Kristiana Coignard walked into the lobby of an East Texas police station last month with a knife in her waistband and “I have a gun” written on her hand. After asking for help, she instigated a scuffle with police officers that ended in her shooting death. A few days later, police released a security video of the encounter as proof that the officers who shot Coignard were justified in doing so. She was 17 years old.
She also, according to her aunt, Heather Robertson, had been struggling with depression and bipolar disorder for much of her life. Robertson told ThinkProgress that two separate suicide attempts had landed her niece in the hospital in recent years but that Coignard had been keeping up with regular therapy and medication since December, when she came to live with her aunt in Longview, Texas.
“I think it was a cry for help,” Robertson said of the police interaction that ended in Coignard’s death. “I think they could have done something. They are grown men. I think there is something they are not telling us.”
Coignard’s story is as tragic as it is tragically unexceptional. In fact, the recently piqued public interest in police brutality seems to have revealed Americans with mental illness as the population most vulnerable to excessive or unnecessary use of force by law enforcement.
While there is no official data on police shootings in the U.S., last year more than a dozen encounters between police and mentally ill civilians ended with the civilian being fatally shot — and those are just the deaths that made the news. This does not include situations in which the victim had a gun. In these cases, the person killed was either unarmed or wielding a weapon that would be no match against a cop with a firearm, like a screwdriver, a baseball bat, or a knife.
In many of these cases, the officers involved were actually responding to a call for help from a member of the victim’s family, as law enforcement is commonly viewed as the only — if not last — resort for help to diffuse a mentally ill loved one’s violent outburst, psychotic break or suicidal behavior.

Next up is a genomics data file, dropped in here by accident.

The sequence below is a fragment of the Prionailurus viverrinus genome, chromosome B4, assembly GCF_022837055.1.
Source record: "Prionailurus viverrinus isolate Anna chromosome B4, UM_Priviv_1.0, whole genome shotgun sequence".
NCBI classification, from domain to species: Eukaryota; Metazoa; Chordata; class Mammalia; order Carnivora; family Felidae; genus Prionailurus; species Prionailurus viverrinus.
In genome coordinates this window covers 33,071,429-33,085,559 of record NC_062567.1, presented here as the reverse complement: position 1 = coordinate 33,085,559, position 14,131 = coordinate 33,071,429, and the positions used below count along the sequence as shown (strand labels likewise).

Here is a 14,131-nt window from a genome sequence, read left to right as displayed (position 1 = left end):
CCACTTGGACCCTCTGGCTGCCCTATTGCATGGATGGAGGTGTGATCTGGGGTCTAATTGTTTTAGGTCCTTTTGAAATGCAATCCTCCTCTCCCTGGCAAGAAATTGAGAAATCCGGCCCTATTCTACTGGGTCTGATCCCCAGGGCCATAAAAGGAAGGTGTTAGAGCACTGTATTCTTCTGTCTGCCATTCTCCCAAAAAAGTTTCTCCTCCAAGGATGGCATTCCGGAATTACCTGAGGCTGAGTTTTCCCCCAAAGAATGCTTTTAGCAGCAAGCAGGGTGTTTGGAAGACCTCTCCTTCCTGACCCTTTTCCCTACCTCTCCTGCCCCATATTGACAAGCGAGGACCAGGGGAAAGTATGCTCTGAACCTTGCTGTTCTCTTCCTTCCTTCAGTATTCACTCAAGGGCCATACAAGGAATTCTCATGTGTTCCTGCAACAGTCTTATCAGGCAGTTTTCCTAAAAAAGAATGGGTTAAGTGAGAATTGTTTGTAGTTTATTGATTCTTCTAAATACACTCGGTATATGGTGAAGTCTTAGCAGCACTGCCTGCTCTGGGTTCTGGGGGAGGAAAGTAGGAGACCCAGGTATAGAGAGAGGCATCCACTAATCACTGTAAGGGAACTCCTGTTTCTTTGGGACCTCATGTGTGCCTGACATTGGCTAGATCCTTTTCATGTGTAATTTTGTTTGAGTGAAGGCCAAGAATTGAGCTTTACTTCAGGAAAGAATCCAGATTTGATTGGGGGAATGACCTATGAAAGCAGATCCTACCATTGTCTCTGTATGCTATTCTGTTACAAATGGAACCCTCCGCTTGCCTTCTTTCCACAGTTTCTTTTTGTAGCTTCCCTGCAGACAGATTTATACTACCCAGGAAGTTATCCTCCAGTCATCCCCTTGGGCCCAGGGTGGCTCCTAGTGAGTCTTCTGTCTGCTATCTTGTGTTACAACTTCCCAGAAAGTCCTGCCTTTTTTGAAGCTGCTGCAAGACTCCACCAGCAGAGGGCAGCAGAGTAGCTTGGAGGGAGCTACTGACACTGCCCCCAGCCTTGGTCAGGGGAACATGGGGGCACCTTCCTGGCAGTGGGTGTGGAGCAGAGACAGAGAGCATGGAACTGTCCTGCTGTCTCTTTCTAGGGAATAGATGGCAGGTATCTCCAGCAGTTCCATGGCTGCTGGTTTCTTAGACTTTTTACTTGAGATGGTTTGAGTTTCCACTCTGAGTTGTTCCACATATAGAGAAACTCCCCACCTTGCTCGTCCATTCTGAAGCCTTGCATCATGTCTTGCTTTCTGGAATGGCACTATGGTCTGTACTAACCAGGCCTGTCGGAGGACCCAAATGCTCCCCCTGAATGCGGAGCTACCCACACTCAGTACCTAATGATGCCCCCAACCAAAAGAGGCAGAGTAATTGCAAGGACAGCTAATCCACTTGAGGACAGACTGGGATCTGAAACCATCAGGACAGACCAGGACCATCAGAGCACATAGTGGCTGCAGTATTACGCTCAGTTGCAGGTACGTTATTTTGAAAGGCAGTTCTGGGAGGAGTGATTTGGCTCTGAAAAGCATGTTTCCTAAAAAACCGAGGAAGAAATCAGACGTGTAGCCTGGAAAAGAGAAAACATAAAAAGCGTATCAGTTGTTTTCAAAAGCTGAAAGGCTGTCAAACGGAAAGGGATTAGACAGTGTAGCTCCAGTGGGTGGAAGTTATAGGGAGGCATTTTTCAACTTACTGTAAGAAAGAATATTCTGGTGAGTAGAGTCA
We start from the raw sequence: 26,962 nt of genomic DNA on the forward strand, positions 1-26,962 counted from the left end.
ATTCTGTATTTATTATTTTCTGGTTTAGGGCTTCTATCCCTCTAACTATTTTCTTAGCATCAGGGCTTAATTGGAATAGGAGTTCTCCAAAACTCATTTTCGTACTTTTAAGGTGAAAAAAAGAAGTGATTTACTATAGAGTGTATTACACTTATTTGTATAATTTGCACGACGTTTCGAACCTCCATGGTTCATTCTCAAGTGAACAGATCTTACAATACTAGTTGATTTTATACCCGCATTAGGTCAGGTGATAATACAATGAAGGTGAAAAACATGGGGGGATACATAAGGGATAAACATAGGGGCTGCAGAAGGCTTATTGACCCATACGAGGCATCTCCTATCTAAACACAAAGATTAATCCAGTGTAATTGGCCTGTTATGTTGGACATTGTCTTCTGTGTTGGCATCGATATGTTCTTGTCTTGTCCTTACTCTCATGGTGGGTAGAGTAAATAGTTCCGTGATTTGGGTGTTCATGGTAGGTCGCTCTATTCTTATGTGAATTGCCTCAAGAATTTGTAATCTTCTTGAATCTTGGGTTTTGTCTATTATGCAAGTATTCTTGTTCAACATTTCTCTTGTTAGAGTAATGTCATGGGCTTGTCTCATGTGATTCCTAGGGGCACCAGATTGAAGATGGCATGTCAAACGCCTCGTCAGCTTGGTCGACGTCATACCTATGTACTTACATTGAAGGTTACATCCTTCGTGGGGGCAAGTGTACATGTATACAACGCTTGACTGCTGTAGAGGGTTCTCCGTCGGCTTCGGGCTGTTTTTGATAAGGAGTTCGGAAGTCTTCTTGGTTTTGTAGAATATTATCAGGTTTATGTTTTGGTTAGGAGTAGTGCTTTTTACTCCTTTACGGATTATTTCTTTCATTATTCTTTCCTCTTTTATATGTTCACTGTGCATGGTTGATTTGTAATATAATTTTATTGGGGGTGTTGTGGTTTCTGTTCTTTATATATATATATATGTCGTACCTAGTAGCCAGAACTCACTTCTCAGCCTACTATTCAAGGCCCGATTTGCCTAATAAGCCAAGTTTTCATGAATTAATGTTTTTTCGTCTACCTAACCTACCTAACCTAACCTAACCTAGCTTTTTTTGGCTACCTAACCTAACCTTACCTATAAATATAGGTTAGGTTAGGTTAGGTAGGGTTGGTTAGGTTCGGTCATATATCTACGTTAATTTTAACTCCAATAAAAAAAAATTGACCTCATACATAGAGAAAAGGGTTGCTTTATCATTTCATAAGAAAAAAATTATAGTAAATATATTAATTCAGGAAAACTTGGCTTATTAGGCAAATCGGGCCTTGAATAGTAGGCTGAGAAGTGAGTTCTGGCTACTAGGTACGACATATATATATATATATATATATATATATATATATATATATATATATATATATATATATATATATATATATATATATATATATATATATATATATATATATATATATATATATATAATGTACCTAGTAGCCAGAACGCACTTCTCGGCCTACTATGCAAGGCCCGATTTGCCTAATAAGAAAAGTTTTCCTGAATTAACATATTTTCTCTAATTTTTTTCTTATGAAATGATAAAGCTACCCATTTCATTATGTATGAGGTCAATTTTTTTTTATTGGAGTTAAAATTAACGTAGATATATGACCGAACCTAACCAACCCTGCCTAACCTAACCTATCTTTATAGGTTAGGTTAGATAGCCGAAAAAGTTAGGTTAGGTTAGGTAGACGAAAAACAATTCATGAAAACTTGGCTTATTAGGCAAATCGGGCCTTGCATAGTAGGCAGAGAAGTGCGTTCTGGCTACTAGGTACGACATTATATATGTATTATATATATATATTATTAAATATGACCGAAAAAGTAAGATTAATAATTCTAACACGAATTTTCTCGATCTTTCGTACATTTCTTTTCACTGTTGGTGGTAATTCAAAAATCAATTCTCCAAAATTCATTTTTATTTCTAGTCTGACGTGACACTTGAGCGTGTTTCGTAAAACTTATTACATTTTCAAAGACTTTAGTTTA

It was Keith Vidal’s mother and stepfather, for example, who called 911 for backup last January during one of the schizophrenic 18-year-old’s episodes. Vidal had refused to take his medicine and was threatening his mom with a screwdriver. Three officers from three different North Carolina jurisdictions responded to the call and, according to Vidal’s parents, the first two officers on the scene seemed to pacify the situation. But things escalated, they said, when the third officer arrived. In stepfather Mark Wilsey’s account, the 90-pound teenager had already been tased and was restrained on the ground by the other two cops when the third officer said, “We don’t have time for this,” and shot Vidal in front of his mother and Wilsey. The third officer, eventually identified as Bryon Vassey of the Southport Police Department, had reportedly been on the scene for 70 seconds when he radioed out the message that he’d fired shots in self-defense.
A few days after his death, Vidal’s parents and family showed up uninvited to a press conference held by the district attorney’s office, holding signs and pictures of Vidal and demanding justice.
“My word that I want to get out to every family that has a mentally ill patient: Do not call the police department for help because your son probably will get shot and killed, just like mine did,” Vidal’s mother, Mary Wilsey, told reporters. “Think twice about who you call for help.”
Vidal's family may eventually get some justice. Brunswick County District Attorney announced Tuesday that Officer Vassey has been indicted on a voluntary manslaughter charge. But they'll never get their son back.
Retired Maj. Sam Cochran says it’s not uncommon for families to hesitate to call the police when a loved one is in crisis, out of fear of what might happen. Cochran understands that fear but, at the same time, calls it a “pretty sad commentary” on the relationship between law enforcement and the mentally ill population.